Why does it take so long to detect and diagnose Hashimoto’s?

The simplest answer is because doctors don’t look for it until symptoms become very serious. There are rarely any routine screenings involving testing for antibodies without any major signs of Hashimoto’s.

Signs of the disease usually come from an underactive thyroid, which is a result of the autoimmune condition’s action on our body.

It takes years for autoimmune antibodies to severely harm the thyroid and create the first symptoms of an underactive thyroid (1, 2). The development is gradual, and even if you did feel some slight symptoms, it’s likely that they were too minimal to be taken seriously.

The body is amazing in many ways — it’s able to hold off or compensate for the first signs of Hashimoto’s by keeping thyroid hormone production in balance for many years.

TPO and Tg antibodies slowly and gradually rise over many years, and continuously damage the thyroid gland. There are times when the antibodies oscillate — depending on stress, general lifestyle, and possible infections (3).

If you suspect you might have Hashimoto’s but are not yet diagnosed, it’s beneficial to track your symptoms in BOOST Thyroid for a few weeks. Present your health information to your healthcare provider and together you can determine if they are indicating a thyroid disorder.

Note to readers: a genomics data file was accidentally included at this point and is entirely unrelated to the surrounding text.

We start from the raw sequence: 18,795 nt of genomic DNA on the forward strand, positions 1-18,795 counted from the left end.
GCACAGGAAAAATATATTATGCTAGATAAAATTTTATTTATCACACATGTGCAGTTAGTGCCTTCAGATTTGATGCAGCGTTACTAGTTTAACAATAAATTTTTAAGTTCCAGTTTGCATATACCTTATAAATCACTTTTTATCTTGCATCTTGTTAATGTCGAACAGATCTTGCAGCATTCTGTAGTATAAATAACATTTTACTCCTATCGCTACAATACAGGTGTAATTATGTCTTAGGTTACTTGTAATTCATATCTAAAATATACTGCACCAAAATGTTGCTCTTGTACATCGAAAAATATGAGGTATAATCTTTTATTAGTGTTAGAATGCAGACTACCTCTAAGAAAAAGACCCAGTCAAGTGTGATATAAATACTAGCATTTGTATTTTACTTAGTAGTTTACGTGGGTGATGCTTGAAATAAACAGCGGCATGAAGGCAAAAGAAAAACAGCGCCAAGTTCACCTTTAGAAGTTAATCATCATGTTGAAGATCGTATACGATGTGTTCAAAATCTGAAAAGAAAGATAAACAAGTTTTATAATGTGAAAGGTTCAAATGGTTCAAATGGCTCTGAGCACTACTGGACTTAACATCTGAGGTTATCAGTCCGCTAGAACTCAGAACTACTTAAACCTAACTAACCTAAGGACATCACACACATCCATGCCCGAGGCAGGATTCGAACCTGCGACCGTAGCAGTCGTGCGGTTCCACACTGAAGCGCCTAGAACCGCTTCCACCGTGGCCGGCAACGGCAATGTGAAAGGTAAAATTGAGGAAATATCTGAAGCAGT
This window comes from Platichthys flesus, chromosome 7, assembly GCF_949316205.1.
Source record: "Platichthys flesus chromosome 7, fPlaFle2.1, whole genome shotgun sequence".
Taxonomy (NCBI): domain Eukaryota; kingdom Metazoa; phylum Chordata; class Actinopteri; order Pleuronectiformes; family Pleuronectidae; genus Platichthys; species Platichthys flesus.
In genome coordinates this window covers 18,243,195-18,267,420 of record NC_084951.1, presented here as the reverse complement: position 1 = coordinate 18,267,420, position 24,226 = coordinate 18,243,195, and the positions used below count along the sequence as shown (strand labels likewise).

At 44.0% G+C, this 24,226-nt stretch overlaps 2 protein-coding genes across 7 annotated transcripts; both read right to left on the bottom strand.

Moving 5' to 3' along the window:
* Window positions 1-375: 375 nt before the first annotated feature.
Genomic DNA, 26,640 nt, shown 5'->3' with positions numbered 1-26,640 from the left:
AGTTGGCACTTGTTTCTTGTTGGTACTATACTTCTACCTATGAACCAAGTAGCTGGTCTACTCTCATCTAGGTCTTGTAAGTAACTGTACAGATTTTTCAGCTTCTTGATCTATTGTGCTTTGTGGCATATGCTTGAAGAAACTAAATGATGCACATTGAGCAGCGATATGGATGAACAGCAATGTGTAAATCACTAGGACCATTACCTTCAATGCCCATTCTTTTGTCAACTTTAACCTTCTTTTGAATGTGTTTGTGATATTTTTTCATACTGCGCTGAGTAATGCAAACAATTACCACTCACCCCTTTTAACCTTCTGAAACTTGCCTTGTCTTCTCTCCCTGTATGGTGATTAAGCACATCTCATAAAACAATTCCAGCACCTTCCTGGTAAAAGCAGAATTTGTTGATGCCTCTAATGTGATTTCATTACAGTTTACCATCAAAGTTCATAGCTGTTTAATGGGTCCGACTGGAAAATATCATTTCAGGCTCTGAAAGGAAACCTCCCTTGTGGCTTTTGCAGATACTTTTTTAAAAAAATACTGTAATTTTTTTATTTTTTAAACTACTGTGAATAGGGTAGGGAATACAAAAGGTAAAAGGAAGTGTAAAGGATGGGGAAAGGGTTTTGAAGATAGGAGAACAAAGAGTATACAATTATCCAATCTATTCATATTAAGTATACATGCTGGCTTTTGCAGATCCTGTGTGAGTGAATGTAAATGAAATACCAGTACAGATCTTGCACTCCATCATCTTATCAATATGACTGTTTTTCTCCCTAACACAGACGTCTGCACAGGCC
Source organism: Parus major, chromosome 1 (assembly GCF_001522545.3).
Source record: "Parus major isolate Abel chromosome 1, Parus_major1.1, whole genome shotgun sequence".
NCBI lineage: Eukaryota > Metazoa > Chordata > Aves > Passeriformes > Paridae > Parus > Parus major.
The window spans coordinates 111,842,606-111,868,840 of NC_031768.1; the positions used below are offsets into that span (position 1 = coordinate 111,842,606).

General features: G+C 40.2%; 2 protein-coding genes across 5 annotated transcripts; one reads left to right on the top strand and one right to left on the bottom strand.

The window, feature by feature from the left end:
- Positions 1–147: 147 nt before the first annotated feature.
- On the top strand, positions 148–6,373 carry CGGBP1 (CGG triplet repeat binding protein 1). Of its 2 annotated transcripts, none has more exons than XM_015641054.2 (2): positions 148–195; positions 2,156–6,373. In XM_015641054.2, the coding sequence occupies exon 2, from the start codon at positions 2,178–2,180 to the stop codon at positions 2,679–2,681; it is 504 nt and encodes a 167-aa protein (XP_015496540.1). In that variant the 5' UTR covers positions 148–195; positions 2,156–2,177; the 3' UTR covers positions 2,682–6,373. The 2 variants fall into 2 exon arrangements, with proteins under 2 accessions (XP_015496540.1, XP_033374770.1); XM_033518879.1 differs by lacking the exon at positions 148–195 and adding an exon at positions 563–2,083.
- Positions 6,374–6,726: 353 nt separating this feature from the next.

Symptoms might be very light, they might change in intensity, duration, and type — this is why it’s helpful to have an overview over a longer period of time to understand the condition’s development.

  References   1. McLachlan SM, et al. Recombinant thyroid autoantigens: the keys to the pathogenesis of autoimmune thyroid disease, 1993  2. Effraimidis G, et al. Natural history of the transition from euthyroidism to overt autoimmune hypo- or hyperthyroidism: a prospective study, 2011  3. Ehlers M, et al. Evidence of a combined cytotoxic thyroglobulin and thyroperoxidase epitope-specific cellular immunity in Hashimoto’s thyroiditis, 2012

References

1. McLachlan SM, et al. Recombinant thyroid autoantigens: the keys to the pathogenesis of autoimmune thyroid disease, 1993

2. Effraimidis G, et al. Natural history of the transition from euthyroidism to overt autoimmune hypo- or hyperthyroidism: a prospective study, 2011

3. Ehlers M, et al. Evidence of a combined cytotoxic thyroglobulin and thyroperoxidase epitope-specific cellular immunity in Hashimoto’s thyroiditis, 2012

Vedrana Högqvist Tabor